Book Review

Ash Princess

Ash Princess

  • Author: Laura Sebastian
  • Genre: YA Fantasy
  • Publication Date: April 24, 2018
  • Publisher: Delacorte Press
  • Series: Ash Princess Trilogy #1

CONTENT WARNING: blood, murder, enslavement, torture, mention of rape, massacres, mention of domestic violence, mention of medical experimentation

Rating: 4.5 out of 5.

Theodosia was six when her country was invaded and her mother, the Fire Queen, was murdered before her eyes. On that day, the Kaiser took Theodosia’s family, her land, and her name. Theo was crowned Ash Princess–a title of shame to bear in her new life as a prisoner.

For ten years Theo has been a captive in her own palace. She’s endured the relentless abuse and ridicule of the Kaiser and his court. She is powerless, surviving in her new world only by burying the girl she was deep inside.

Then, one night, the Kaiser forces her to do the unthinkable. With blood on her hands and all hope of reclaiming her throne lost, she realizes that surviving is no longer enough. But she does have a weapon: her mind is sharper than any sword. And power isn’t always won on the battlefield.

For ten years, the Ash Princess has seen her land pillaged and her people enslaved. That all ends here.

In a super fun twist of fate,  I commented on a TTT post about book series, and wound up beginning this series as a buddy read with Julie @ One Book More. It can be really difficult to find the right partner for a buddy read, and Julie turned out to be a perfect buddy reader for me—we have similar taste, we read at the same speed, had incredible discussions, and as an added perk, we live in the same time zone, so our chats were at convenient times. I know we’re both excited about starting book 2 in this series soon!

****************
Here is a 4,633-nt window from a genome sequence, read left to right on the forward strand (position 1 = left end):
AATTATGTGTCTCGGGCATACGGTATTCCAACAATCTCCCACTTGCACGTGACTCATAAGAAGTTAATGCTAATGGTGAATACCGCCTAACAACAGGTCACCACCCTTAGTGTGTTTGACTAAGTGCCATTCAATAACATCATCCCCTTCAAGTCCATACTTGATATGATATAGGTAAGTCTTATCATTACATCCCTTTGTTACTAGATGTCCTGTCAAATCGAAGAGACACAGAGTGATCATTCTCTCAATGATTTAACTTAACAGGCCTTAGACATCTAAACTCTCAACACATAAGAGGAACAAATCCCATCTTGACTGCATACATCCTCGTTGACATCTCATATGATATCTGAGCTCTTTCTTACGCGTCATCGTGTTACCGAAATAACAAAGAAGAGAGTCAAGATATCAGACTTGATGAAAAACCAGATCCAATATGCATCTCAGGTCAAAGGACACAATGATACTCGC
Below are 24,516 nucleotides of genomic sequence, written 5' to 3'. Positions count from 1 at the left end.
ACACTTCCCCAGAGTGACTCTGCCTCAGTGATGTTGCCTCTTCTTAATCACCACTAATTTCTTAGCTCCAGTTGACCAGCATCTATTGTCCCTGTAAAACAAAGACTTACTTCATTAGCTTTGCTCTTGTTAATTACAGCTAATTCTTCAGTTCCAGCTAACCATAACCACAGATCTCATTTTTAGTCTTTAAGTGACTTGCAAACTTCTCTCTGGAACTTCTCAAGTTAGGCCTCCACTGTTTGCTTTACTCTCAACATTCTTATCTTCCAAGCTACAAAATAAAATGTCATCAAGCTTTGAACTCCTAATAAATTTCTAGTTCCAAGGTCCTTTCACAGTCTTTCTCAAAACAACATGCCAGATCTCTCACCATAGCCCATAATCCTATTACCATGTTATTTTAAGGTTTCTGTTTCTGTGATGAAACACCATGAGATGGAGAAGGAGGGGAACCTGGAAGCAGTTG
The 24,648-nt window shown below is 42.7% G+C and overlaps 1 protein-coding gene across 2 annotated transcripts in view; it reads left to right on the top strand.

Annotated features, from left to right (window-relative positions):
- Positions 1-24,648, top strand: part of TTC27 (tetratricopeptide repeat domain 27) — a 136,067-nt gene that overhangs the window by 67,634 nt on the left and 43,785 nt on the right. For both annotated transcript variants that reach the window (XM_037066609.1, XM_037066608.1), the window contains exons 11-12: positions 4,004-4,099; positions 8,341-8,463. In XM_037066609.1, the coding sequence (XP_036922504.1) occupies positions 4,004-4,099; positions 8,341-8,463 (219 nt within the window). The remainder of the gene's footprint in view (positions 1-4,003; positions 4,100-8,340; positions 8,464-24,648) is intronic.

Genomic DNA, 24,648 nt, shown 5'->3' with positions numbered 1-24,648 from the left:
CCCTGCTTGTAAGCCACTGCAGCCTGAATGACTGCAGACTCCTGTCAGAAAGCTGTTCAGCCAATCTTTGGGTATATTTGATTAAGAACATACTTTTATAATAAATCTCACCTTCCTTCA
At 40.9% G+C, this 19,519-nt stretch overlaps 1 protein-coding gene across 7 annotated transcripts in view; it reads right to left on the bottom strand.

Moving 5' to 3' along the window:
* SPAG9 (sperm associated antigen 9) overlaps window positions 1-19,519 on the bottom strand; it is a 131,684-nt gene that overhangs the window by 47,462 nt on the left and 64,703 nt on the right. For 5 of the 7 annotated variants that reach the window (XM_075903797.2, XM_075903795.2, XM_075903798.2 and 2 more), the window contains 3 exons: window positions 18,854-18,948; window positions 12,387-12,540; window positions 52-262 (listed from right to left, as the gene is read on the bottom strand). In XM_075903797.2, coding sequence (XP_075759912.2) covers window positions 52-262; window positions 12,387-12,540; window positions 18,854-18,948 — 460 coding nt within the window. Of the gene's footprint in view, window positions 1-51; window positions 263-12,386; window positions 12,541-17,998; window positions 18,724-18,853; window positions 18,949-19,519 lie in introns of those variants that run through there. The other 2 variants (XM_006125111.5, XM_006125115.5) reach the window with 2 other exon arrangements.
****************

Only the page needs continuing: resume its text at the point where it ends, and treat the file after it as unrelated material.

This book was a quick read, although I know I was surprised at how brutal it was. It starts out with the conquest of Astrea, and the murder of the Fire Queen, while Princess Theodosia is clinging to her hand. Instead of killing Theodosia as well, they take her as a captive, and subject her to cruel and brutal punishments to turn her into a docile and terrified prisoner. We then see her ten years later, where she’s been renamed Lady Thora, the Ash Princess. She lives her entire life under surveillance at all times, with her every movement and action scrutinized, only her thoughts her own. On top of that, any rebel activity that occurs results in her being publicly whipped, regardless of whether she had anything to do with it. Everything she does is designed to avoid punishment and make her appear subservient to the Kaiser, who she hates with her entire being.